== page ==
Tuesday, 30 May 2017

Silence - After Mentoring

My mentoring session has ended and I have returned to regular writing life, on my own. I had gotten used to having someone to talk to about writing, to getting feedback on my poems and suggestions about where to submit and what opportunities to take advantage of. 

I've joined an online poetry group but it has faded into silence as well. People have busy lives and things will get busier as summer nears, but it's frustrating to comment on other submitted poems but to have yours receive views but no comments. 

I'm not writing as much as before. I've got two poems on a slow boil and submitted some poems to a few magazines this last week, but often I just open my writing folder and just tinker with a line or two and then go do something else.

It doesn't help that the weather is beautiful so I'm trying to get some work in the garden and my allotment, that I have fallen behind on my housework while the mentoring was going on, so need to give that a bit of attention. I also need to keep some form of social life ticking over before everyone leaves Helsinki for holidays. It's hard to fit writing into all of that and this is the last week of school here, so soon I will have to fit it in between entertaining the kids and our own holidays. 

Overall the mentoring was very helpful, the criticism on my poems was exactly what I needed to gain new insight on how my writing had progressed since coming to Finland. I have been able to edit my older poems and take a stronger focus on new ones. 

I was a bit disappointed at the end with the feedback on my collection overall. The point of the extended mentoring for me was to examine my proposed poetry collection. I asked when I first began submitting sections that as well as feedback on the individual poems I wanted suggestions on how it worked as a group and on its flow. When I asked these questions again in our last discussion session she seemed surprised by my questions.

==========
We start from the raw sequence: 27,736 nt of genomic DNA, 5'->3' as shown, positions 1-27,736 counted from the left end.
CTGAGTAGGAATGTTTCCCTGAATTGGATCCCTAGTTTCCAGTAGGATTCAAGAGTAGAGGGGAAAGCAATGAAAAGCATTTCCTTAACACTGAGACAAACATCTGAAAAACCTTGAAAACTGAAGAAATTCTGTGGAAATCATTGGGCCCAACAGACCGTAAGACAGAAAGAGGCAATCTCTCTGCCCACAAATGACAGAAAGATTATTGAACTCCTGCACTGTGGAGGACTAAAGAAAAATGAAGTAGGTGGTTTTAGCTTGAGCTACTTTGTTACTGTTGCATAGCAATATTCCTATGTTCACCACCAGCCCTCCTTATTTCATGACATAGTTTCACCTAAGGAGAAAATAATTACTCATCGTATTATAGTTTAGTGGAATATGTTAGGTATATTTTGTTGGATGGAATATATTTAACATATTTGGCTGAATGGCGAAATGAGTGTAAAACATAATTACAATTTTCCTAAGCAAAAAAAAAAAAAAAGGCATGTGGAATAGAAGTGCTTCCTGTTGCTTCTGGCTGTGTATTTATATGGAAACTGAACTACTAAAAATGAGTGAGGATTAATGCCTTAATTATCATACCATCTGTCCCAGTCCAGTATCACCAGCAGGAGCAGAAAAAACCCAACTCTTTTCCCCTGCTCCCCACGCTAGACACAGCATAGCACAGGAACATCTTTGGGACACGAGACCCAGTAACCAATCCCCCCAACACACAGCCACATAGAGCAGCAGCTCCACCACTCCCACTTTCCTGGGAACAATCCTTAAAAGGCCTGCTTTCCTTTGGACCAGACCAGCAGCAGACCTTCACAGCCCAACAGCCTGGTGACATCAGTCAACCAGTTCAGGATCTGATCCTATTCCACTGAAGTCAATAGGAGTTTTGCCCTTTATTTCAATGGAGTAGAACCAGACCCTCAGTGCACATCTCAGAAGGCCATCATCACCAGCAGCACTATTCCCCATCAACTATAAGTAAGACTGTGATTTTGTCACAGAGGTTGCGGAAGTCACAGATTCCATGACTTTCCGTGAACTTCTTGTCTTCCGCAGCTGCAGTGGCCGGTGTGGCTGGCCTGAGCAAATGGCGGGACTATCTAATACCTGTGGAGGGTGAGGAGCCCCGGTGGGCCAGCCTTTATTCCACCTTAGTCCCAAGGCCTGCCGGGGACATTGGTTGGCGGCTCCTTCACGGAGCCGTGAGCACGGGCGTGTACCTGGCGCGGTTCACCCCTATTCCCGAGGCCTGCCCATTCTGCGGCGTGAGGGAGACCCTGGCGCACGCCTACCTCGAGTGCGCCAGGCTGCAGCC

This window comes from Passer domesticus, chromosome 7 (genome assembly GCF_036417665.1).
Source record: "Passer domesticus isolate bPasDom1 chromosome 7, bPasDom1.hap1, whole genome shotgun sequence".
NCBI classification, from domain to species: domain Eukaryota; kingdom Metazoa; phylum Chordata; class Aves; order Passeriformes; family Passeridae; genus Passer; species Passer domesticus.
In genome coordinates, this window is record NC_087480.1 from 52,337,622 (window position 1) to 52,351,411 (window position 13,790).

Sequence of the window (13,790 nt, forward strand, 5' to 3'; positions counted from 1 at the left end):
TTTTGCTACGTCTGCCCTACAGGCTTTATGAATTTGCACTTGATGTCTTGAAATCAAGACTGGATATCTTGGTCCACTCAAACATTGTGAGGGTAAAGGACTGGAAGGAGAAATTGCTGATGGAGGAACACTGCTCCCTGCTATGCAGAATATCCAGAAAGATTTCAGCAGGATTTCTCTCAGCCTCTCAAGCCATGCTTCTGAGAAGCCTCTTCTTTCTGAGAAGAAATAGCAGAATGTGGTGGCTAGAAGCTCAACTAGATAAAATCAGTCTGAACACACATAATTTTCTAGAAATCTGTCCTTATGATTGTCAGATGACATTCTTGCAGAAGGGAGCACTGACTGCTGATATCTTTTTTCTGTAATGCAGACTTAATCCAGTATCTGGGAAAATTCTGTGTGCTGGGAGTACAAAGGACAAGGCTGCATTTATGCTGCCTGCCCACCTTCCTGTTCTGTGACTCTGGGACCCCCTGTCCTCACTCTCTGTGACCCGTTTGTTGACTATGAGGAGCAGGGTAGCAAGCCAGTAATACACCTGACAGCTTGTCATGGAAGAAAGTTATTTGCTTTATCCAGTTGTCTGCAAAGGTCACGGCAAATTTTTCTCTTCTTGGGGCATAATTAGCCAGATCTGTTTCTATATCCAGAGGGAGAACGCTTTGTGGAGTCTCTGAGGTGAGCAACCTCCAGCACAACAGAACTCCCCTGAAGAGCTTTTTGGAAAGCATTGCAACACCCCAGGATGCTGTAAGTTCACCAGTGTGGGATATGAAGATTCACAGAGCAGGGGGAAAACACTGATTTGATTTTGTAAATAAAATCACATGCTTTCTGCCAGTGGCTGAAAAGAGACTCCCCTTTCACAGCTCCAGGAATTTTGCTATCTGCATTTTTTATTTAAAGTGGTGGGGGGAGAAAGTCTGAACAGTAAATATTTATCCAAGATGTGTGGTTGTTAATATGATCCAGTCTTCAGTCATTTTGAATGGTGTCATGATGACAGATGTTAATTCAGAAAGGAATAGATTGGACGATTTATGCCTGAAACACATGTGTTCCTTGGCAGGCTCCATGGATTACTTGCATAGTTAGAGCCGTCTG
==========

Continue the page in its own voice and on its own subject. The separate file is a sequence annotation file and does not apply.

I left our conversation feeling less sure of my collection and uncertain how to approach any editing. Though this might just be my response to the lack of support now. I look at the collection and don't know what to do with it, whether to reorder it, leave it as is and trying submitting it to publishers anyway. If I reorder it into chapters or sections I'm not sure if it's too themey and exactly how to group them. It is vaguely grouped with similar poems together, but sometimes I dip in and out of a theme as it felt too chunky to have them all together. I don't want to waste my chance with publishers by sending out a less than 'as good as I can get it' collection. I don't know which way to jump. 

It might be as with my novels when I finish them that I have to set them aside and let them mature in my brain before I can really consider a final edit and submitting them. I hope so. Besides making rough notes on possible sections I've not looked at the book as a whole since my session finished, just tinkered with some final edits. It might be best to leave it until after the summer and look at it with refreshed eyes. But I've been waiting so long to finish it and send it out, I feel I shouldn't waste more time. 

So I'm sitting in my kitchen working, sending them out into the void of submissions, writing to a silent audience, waiting for responses. 

It might be a good time to switch back to fiction for a bit. 

Monday, 15 May 2017

Blog Self-Publishing

I recently received a lovely comment on my blog from American poet Sarah Russell and since then I've been following her blog where she publishes her own poetry and works by other authors. I've enjoyed the blog immensely and it got me wondering about publishing my own poetry on this blog.